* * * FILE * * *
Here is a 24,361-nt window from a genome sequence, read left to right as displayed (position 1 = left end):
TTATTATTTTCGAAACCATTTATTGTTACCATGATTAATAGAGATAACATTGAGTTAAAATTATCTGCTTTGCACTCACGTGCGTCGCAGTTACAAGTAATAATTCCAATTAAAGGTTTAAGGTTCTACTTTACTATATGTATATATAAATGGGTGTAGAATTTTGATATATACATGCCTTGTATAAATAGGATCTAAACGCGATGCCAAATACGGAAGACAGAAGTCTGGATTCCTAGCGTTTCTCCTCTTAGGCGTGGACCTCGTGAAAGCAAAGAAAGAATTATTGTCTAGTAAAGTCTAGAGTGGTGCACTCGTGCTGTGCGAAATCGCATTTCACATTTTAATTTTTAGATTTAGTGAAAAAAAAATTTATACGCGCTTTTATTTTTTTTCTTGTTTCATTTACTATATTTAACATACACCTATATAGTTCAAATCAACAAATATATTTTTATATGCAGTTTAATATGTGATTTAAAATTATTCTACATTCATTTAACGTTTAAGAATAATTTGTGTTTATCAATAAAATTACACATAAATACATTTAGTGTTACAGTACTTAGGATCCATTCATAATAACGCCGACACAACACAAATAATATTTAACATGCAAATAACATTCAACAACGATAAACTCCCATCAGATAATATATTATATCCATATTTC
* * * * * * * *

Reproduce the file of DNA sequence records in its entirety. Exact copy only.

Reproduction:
Here is a 24,361-nt window from a genome sequence, read left to right as displayed (position 1 = left end):
TTATTATTTTCGAAACCATTTATTGTTACCATGATTAATAGAGATAACATTGAGTTAAAATTATCTGCTTTGCACTCACGTGCGTCGCAGTTACAAGTAATAATTCCAATTAAAGGTTTAAGGTTCTACTTTACTATATGTATATATAAATGGGTGTAGAATTTTGATATATACATGCCTTGTATAAATAGGATCTAAACGCGATGCCAAATACGGAAGACAGAAGTCTGGATTCCTAGCGTTTCTCCTCTTAGGCGTGGACCTCGTGAAAGCAAAGAAAGAATTATTGTCTAGTAAAGTCTAGAGTGGTGCACTCGTGCTGTGCGAAATCGCATTTCACATTTTAATTTTTAGATTTAGTGAAAAAAAAATTTATACGCGCTTTTATTTTTTTTCTTGTTTCATTTACTATATTTAACATACACCTATATAGTTCAAATCAACAAATATATTTTTATATGCAGTTTAATATGTGATTTAAAATTATTCTACATTCATTTAACGTTTAAGAATAATTTGTGTTTATCAATAAAATTACACATAAATACATTTAGTGTTACAGTACTTAGGATCCATTCATAATAACGCCGACACAACACAAATAATATTTAACATGCAAATAACATTCAACAACGATAAACTCCCATCAGATAATATATTATATCCATATTTC